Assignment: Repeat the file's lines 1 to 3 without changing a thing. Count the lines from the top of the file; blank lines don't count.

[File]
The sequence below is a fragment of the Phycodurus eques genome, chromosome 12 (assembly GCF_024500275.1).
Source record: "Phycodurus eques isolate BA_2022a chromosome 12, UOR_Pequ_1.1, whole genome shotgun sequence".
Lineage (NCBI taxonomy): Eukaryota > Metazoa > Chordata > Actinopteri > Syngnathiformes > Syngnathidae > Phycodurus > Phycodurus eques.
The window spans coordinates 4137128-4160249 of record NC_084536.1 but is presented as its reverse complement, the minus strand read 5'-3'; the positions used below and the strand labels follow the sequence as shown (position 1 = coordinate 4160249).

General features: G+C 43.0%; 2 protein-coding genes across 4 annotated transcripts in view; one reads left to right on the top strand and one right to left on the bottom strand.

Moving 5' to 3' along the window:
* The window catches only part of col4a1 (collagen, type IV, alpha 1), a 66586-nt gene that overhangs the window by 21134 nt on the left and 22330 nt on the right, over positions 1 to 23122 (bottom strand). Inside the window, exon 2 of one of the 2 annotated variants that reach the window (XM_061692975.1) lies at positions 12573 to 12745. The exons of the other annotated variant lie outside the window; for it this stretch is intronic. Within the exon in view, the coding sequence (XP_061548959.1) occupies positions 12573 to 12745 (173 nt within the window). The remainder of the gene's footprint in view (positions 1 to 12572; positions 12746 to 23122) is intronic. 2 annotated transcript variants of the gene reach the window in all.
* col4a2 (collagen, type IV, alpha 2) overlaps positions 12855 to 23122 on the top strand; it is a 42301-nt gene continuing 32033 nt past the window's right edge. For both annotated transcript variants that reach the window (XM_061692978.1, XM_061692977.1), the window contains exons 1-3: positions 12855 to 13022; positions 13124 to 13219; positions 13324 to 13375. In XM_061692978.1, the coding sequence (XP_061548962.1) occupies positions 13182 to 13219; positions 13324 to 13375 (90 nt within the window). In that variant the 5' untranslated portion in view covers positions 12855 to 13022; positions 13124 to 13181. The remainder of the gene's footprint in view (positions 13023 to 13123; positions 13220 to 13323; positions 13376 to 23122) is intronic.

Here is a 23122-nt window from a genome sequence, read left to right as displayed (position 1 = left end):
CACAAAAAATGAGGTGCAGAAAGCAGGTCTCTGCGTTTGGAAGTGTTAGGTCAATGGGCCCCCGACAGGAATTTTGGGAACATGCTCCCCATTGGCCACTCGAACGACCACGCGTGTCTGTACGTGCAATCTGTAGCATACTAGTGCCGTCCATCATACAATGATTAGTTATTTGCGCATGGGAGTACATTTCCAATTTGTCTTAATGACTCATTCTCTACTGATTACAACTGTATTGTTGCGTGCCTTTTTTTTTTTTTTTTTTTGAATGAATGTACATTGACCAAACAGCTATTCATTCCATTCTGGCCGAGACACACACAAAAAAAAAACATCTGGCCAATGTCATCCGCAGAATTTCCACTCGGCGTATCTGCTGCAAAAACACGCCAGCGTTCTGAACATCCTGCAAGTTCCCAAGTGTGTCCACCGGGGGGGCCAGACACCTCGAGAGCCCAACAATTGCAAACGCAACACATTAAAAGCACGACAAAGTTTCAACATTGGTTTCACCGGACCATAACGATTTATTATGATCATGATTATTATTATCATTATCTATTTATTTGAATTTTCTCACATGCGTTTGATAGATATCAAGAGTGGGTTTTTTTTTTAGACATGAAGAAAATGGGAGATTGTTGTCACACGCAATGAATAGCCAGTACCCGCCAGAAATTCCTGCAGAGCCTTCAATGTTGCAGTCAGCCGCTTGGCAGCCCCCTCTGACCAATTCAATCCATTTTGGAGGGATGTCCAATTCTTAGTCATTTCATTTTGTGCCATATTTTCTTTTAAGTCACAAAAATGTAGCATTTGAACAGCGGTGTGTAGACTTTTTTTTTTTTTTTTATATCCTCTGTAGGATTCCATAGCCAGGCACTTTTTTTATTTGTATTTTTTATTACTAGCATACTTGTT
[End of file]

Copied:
The sequence below is a fragment of the Phycodurus eques genome, chromosome 12 (assembly GCF_024500275.1).
Source record: "Phycodurus eques isolate BA_2022a chromosome 12, UOR_Pequ_1.1, whole genome shotgun sequence".
Lineage (NCBI taxonomy): Eukaryota > Metazoa > Chordata > Actinopteri > Syngnathiformes > Syngnathidae > Phycodurus > Phycodurus eques.